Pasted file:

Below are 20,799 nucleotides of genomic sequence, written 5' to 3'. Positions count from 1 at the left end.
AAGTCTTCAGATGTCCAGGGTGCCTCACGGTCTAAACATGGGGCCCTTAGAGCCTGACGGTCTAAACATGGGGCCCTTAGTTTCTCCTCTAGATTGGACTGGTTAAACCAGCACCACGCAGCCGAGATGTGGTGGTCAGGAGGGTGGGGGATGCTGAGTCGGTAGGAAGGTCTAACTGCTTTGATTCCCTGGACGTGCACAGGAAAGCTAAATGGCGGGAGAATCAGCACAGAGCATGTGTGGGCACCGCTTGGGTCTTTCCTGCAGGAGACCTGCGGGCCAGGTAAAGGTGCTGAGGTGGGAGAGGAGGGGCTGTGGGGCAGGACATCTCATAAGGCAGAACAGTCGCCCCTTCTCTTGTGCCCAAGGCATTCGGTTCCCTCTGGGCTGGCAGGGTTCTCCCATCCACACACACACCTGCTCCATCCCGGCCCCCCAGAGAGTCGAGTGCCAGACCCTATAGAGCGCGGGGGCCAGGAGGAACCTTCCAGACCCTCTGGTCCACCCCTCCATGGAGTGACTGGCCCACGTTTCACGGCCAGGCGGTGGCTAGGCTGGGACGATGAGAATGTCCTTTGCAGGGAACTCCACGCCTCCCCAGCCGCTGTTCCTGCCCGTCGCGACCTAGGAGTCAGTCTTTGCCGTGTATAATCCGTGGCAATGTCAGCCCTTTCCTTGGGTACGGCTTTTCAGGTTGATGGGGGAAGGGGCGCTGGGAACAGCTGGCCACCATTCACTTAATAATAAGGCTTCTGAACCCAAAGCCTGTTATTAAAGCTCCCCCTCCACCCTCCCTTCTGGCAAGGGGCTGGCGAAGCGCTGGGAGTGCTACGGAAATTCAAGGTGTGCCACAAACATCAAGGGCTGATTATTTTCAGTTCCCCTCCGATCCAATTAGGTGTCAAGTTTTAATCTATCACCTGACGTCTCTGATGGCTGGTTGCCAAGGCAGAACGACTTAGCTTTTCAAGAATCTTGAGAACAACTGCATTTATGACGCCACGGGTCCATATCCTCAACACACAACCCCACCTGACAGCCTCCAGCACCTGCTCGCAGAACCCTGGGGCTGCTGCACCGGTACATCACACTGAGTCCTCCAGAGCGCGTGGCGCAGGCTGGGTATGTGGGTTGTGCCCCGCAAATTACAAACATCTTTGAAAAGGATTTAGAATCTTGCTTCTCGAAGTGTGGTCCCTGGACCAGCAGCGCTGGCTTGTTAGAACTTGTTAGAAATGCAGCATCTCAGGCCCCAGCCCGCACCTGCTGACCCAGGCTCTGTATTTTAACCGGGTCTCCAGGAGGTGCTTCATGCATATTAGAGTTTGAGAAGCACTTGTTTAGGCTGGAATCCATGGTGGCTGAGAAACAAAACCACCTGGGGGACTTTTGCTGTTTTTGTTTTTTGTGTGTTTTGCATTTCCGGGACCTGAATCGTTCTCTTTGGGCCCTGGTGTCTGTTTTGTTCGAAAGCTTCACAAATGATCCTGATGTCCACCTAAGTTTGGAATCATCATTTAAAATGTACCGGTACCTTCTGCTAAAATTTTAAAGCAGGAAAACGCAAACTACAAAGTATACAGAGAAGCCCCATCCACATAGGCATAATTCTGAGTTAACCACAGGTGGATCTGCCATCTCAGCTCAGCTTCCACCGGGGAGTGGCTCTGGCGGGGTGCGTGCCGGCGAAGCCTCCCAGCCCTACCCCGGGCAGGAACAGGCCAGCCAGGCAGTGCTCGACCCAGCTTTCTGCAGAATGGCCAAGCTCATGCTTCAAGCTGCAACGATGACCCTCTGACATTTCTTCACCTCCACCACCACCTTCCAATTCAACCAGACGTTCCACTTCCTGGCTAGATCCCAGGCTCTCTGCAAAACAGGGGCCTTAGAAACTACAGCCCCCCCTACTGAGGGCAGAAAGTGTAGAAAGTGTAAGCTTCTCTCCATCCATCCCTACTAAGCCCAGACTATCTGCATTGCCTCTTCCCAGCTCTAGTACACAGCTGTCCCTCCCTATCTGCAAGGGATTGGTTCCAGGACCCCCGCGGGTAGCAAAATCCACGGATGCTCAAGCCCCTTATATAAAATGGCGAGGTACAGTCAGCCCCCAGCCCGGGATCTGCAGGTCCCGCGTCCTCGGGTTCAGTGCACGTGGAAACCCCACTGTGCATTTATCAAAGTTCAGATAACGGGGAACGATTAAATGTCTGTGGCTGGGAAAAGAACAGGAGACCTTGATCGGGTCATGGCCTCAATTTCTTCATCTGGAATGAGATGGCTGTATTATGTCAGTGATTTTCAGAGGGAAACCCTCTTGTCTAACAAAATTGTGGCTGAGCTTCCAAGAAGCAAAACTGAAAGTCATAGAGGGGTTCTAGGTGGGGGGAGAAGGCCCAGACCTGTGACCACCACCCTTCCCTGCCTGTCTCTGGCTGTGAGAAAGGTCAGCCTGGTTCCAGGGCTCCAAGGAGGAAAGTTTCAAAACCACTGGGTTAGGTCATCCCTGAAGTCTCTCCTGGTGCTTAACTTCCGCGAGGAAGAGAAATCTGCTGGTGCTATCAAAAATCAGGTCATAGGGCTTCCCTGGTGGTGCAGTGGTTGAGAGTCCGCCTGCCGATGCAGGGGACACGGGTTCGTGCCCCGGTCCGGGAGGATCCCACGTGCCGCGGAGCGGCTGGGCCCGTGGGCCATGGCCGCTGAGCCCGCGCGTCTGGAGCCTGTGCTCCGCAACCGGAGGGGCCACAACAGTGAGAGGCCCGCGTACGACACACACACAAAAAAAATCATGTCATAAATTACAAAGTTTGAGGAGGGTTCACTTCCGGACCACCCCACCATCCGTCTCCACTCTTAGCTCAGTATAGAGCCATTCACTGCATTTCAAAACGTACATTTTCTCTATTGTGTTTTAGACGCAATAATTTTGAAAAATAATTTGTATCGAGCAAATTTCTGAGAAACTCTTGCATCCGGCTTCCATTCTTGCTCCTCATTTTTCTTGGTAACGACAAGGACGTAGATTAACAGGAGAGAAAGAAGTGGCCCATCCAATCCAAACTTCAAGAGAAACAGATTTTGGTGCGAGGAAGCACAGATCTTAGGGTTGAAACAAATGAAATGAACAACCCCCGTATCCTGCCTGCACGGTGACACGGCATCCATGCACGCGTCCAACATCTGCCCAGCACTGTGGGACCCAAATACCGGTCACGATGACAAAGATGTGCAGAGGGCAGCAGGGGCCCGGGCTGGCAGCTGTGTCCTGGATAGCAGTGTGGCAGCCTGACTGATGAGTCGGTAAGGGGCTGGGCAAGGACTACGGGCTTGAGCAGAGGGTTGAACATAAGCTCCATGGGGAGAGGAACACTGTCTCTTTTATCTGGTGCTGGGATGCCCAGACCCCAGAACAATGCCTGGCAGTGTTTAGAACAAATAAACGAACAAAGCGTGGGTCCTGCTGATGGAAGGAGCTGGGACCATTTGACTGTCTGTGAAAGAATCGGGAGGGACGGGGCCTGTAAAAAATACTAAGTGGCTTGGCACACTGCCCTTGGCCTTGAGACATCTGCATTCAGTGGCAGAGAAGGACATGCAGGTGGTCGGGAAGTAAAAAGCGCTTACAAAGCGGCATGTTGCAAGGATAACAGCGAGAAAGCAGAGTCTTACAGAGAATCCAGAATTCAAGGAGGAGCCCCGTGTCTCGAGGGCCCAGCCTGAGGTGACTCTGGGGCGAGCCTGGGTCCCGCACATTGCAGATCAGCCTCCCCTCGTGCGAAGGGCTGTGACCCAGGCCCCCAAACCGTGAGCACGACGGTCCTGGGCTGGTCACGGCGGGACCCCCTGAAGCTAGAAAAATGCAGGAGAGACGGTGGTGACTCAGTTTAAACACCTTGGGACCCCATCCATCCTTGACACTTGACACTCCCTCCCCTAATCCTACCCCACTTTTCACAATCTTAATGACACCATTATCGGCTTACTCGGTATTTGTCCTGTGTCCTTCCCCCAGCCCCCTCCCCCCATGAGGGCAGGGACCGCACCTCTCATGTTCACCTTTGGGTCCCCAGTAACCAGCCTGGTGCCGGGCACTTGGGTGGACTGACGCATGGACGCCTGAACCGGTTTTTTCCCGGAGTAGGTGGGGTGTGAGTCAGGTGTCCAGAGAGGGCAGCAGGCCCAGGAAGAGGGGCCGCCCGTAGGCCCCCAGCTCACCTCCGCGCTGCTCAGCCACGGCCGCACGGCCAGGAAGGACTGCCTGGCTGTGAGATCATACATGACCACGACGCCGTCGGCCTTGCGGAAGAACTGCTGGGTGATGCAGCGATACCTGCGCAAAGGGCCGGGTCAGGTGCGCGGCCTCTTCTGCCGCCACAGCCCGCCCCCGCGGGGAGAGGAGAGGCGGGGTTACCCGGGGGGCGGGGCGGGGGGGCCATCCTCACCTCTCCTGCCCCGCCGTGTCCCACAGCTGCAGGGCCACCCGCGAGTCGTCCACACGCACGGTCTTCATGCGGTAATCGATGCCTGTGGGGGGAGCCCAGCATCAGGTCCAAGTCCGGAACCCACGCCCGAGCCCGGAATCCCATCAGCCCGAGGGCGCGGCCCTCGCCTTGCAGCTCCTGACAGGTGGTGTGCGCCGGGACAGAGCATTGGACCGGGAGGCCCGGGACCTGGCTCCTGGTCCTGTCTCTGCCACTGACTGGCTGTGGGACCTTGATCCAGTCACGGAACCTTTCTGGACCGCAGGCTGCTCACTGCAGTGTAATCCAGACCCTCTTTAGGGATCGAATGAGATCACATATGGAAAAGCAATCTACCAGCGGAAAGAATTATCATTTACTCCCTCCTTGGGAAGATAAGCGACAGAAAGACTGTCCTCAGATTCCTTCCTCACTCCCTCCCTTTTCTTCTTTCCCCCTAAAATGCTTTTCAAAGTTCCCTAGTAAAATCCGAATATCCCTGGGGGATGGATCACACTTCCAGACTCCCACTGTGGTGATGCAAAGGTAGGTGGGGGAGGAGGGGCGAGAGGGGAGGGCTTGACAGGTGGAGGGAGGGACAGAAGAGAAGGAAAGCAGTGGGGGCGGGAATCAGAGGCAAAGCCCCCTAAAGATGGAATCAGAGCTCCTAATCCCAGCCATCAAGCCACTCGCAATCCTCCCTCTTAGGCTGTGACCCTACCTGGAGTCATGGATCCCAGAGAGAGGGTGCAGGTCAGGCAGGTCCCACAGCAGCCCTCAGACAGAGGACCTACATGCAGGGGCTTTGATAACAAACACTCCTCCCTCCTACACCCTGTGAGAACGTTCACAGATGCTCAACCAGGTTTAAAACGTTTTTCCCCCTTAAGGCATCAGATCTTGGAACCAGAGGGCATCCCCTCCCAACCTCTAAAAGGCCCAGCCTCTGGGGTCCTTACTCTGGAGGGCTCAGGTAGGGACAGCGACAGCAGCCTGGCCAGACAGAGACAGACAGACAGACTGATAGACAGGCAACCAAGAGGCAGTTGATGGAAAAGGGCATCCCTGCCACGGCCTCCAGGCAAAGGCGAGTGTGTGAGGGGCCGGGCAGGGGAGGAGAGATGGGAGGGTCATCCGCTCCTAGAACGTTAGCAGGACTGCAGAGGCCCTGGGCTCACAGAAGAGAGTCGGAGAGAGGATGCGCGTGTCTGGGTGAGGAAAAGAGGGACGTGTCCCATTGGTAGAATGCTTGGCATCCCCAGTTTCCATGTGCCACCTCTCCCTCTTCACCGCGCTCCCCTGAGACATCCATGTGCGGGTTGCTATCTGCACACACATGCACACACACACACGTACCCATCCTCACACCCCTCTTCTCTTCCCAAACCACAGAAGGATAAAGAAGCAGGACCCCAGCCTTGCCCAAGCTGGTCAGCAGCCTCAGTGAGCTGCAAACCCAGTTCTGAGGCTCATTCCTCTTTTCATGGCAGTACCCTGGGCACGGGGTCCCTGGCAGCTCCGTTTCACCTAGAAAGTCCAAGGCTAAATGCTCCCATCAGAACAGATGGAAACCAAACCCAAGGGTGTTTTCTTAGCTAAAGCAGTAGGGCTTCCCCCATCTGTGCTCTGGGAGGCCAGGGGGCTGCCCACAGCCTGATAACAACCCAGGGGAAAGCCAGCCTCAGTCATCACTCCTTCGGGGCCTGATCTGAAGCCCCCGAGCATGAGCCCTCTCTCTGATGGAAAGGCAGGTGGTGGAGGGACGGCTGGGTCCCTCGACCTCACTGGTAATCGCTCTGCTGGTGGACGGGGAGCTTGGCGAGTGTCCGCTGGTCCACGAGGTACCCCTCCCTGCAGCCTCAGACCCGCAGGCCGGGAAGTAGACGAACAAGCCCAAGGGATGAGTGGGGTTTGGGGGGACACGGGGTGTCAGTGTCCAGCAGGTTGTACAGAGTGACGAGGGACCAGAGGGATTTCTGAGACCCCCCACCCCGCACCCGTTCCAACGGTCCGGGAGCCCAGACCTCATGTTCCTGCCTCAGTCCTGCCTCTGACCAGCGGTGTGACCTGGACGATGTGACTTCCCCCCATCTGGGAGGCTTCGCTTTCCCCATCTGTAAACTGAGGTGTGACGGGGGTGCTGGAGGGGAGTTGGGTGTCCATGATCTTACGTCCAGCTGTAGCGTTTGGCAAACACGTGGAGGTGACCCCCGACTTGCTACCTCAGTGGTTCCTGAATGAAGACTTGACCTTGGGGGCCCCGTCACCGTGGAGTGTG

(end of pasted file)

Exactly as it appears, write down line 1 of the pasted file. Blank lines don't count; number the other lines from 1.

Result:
Below are 20,799 nucleotides of genomic sequence, written 5' to 3'. Positions count from 1 at the left end.